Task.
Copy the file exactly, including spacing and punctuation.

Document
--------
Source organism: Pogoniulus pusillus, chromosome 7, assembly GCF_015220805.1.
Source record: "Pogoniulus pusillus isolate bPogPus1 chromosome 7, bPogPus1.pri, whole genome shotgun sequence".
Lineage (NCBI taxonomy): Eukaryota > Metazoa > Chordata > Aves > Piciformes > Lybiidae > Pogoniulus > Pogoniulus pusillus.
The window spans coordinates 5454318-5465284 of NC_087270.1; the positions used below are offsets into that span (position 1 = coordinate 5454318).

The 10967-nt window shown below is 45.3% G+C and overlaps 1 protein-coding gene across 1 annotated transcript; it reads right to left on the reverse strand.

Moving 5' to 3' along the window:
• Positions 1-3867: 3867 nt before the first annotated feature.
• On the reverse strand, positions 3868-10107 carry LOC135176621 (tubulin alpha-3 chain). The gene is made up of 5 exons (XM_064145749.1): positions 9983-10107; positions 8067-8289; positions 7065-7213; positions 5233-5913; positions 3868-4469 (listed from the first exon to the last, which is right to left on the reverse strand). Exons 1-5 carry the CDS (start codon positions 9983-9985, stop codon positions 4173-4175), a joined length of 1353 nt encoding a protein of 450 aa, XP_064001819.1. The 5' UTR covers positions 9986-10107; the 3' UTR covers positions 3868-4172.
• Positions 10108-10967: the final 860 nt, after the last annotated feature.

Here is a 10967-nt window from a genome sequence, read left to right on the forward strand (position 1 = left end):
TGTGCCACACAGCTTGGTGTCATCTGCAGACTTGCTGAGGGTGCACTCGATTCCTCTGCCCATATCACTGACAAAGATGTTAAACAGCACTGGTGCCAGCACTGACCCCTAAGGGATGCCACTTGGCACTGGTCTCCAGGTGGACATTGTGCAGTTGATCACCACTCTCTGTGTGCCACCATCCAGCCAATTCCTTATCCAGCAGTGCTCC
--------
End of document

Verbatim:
Source organism: Pogoniulus pusillus, chromosome 7, assembly GCF_015220805.1.
Source record: "Pogoniulus pusillus isolate bPogPus1 chromosome 7, bPogPus1.pri, whole genome shotgun sequence".
Lineage (NCBI taxonomy): Eukaryota > Metazoa > Chordata > Aves > Piciformes > Lybiidae > Pogoniulus > Pogoniulus pusillus.
The window spans coordinates 5454318-5465284 of NC_087270.1; the positions used below are offsets into that span (position 1 = coordinate 5454318).

The 10967-nt window shown below is 45.3% G+C and overlaps 1 protein-coding gene across 1 annotated transcript; it reads right to left on the reverse strand.

Moving 5' to 3' along the window:
• Positions 1-3867: 3867 nt before the first annotated feature.
• On the reverse strand, positions 3868-10107 carry LOC135176621 (tubulin alpha-3 chain). The gene is made up of 5 exons (XM_064145749.1): positions 9983-10107; positions 8067-8289; positions 7065-7213; positions 5233-5913; positions 3868-4469 (listed from the first exon to the last, which is right to left on the reverse strand). Exons 1-5 carry the CDS (start codon positions 9983-9985, stop codon positions 4173-4175), a joined length of 1353 nt encoding a protein of 450 aa, XP_064001819.1. The 5' UTR covers positions 9986-10107; the 3' UTR covers positions 3868-4172.
• Positions 10108-10967: the final 860 nt, after the last annotated feature.

Here is a 10967-nt window from a genome sequence, read left to right on the forward strand (position 1 = left end):
TGTGCCACACAGCTTGGTGTCATCTGCAGACTTGCTGAGGGTGCACTCGATTCCTCTGCCCATATCACTGACAAAGATGTTAAACAGCACTGGTGCCAGCACTGACCCCTAAGGGATGCCACTTGGCACTGGTCTCCAGGTGGACATTGTGCAGTTGATCACCACTCTCTGTGTGCCACCATCCAGCCAATTCCTTATCCAGCAGTGCTCC